Let K be a number field. Modern algebraic number theory aims to study the absolute Galois group G_K and its representations. Let p be a prime. In these lectures, which are closely related to the course given by G. Böckle, we will investigate mod p representations r: G_K --> GL_n(F), where F is an algebraic extension of the field F_p. These are simpler objects than the ell-adic representations appearing in Böckle's course.

We are particularly interested in mod p representations that come from geometry, arising as the reduction modulo v of a p-adic representation r_{f,v} constructed from a (Hilbert) modular form as in Böckle's lectures (where v|p is a prime of K) or, more generally, as a sub-representation of the etale cohomology of a mod p sheaf on an algebraic variety defined over K. Such representations are called modular.

If K is the field Q of rational numbers, then Serre conjectured in the 1960's that every continuous, irreducible, and odd representation r: G_Q --> GL_2(F) is modular, where F is an algebraic closure of F_p and r is called odd if the image of complex conjugation is a matrix of determinant -1. Moreover, he explicitly conjectured the weights and levels of modular forms f that would give rise to r (in the case K = Q, the modular mod p representations are just the reductions modulo p of p-adic representations of the form r_{f,p}). This conjecture was proved in 2005 by Khare and Wintenberger, relying on modularity lifting theorems of Wiles, Taylor, Kisin, and others. The implication that if r is modular, then it is modular of the predicted weights, was known earlier from the work of many mathematicians.

If K is larger than Q, then one still conjectures that every continuous, irreducible, and totally odd representation r: G_K --> GL_2(F) is modular. This time there are [K:Q] different embeddings of Q into C, and one says that r is totally odd if the complex conjugation associated to each of these embeddings is mapped to a matrix of determinant -1. It is more complicated to generalize to arbitrary K the conjecture indicating what the modular weights of r should be. While the full conjecture seems out of reach at the present time, in a number of cases it is known that if f is modular, then it is modular of the specified weights. In all cases, the modular weights of r are determined by the restriction of r to decomposition groups at primes above p.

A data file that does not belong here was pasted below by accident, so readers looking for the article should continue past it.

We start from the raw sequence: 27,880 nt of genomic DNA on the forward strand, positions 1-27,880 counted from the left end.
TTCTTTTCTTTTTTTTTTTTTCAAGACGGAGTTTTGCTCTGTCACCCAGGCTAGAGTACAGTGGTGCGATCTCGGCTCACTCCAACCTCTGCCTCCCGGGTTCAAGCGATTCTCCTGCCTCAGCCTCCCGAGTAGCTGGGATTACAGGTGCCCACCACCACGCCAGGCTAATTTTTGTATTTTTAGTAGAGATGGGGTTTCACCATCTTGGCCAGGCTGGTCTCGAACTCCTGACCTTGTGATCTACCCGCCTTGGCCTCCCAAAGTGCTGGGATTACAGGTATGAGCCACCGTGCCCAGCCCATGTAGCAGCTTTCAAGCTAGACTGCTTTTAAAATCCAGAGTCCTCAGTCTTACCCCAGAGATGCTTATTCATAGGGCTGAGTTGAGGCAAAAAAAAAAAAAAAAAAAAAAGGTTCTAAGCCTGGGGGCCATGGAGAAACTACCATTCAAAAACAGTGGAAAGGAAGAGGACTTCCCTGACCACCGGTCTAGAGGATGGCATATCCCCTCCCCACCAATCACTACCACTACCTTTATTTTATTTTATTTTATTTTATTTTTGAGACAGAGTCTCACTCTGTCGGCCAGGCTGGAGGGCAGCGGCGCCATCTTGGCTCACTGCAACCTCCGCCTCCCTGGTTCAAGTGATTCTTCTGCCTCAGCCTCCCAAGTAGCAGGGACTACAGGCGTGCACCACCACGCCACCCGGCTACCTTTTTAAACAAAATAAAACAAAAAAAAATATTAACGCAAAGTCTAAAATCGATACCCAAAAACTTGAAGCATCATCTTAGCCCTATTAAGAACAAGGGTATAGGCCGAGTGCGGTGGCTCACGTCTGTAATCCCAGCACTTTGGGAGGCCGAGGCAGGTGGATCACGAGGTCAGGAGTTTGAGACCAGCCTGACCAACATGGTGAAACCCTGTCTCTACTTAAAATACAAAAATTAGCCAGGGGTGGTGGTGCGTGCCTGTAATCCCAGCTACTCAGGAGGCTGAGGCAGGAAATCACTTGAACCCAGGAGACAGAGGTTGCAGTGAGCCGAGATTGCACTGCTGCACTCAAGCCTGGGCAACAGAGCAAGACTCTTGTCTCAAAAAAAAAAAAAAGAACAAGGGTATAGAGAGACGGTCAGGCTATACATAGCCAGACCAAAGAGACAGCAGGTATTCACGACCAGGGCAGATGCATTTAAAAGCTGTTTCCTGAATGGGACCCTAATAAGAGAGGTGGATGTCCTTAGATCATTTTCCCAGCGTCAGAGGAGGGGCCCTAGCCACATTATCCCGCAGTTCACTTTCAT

A modern approach to Serre's conjecture is to view it in the context of a mod p version of the local Langlands correspondence. Let L be a finite extension of Q_p. One expects, roughly, a correspondence between n-dimensional mod p representations of G_L and certain smooth admissible mod p representations of the group GL_n(L). Serre's conjecture can be interpreted as a statement about the GL_2(O_L)-socle of the representation associated to (the restriction to a decomposition subgroup of) r. This picture is well-understood for GL_2(Q_p) and is still murky in other cases.

The course will use the machinery introduced in Böckle's lectures and will cover the following topics:

- Modularity of mod p Galois representations
- Statement of Serre's conjecture for Q.
- Generalizations of Serre's conjecture.
- The mod p local Langlands correspondence and relation to Serre's conjecture.
- Modularity lifting and potential modularity results and their proofs (R = T theorems).
- The structure of the proof of Serre's conjecture.

Last modification: 8 January 2012.